Expanding Regenerative Agriculture in the Southeastern US
From 1900 to 2000, more than 90% of land owned by African American farmers was lost across the US. Loss of farmland impacts intergenerational wealth transfer and threatens the conversion of agricultural land to non-agricultural uses, reducing our ability to harness regenerative practices on farmland to combat climate change. Racial and gender discrimination leads women of color to experience acute disenfranchisement and exclusion. These trends are exacerbated in the US Southeast, making it a critical place to address issues of equity and justice.
American Farmland Trust (AFT) and the Women for the Land (WFL) initiative have been building momentum, fostering relationships, developing trust, and expanding our capacity to serve women farmers, particularly Black women, in the US Southeast, for six-plus years, with a current focus on North Carolina and Kentucky. Our program addresses gender and racial discrimination that women farmers and landowners often face when accessing financial, technical, and informational resources to support their farming operation.
In mid-2022, AFT will launch an NRCS-funded project, in partnership with Black Family Land Trust and NC State University, to pilot a Food and Agricultural Systems’ Resilience training for women in agriculture across North Carolina. The aim is to reach diversified farmers and resource professionals and promote a more resilient food and agricultural system. Building resilience will be fostered by a cohort training model among historically underserved women and will focus on three core competencies:
- Implementation of conservation agriculture skills to enhance the climate resilience and stewardship potential of working lands.
- Increase participants’ technical skills in diversifying agricultural production and marketing systems for greater economic viability and resilience of the food system.
- Develop participants’ leadership skills to build community resilience around food and agriculture.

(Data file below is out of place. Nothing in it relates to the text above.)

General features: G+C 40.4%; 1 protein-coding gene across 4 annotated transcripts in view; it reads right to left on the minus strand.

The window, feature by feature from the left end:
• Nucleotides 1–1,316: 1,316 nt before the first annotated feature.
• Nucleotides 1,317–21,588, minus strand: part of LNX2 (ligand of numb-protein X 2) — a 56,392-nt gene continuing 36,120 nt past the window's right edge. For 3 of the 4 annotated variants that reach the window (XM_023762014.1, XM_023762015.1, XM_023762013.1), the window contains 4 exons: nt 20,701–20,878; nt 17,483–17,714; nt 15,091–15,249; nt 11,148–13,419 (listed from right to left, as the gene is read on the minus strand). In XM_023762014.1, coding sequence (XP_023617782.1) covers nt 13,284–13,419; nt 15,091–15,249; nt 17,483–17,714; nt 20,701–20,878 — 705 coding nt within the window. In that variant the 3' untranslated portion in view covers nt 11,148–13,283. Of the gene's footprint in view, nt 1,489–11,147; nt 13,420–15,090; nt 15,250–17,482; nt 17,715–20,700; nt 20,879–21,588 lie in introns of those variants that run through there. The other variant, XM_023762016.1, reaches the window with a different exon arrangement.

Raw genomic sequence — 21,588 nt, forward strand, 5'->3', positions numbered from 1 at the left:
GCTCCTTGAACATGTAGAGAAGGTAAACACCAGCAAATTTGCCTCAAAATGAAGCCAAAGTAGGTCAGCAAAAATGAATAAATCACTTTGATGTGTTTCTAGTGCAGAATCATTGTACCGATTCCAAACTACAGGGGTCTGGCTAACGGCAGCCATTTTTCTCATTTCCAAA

The training will take place over one year, reaching approximately 30 participants. The project will focus on recruiting women who identify as socially disadvantaged per the USDA’s definition and veteran farmers and new and beginning farmers. Women technical resource providers will be recruited to train them on how to increase leadership around food and agricultural systems resilience.
Additional funds will enable the project to further engage and support participants by launching a special grant opportunity to provide two exceptional cohort participants with transformational awards of $20,000 each. Awardees would use the funds to realize their goals, such as supporting their adoption of regenerative agricultural practices like using cover crops, or no-till; hiring a lawyer to help them resolve heirs' property issues, or buying new equipment or infrastructure for their farm that would make it more viable and environmentally sound.
AFT will also need to invest in personnel to create an equitable and fair grant application and review process—and we are fortunate to be able to build upon our established Brighter Future Fund microgrant program template to do so. Further funding will support an AFT staff person to collect and disseminate the stories of the grantees and the positive outcomes the grant made possible, as well as the stories of other cohort participants.
This outreach will inspire additional Black women farmers to participate in our WFL programming. It may encourage other donors to help us make subsequent $20,000 transformational grants available to Black women farmers in the US Southeast.Support women-led projects regenerating the Earth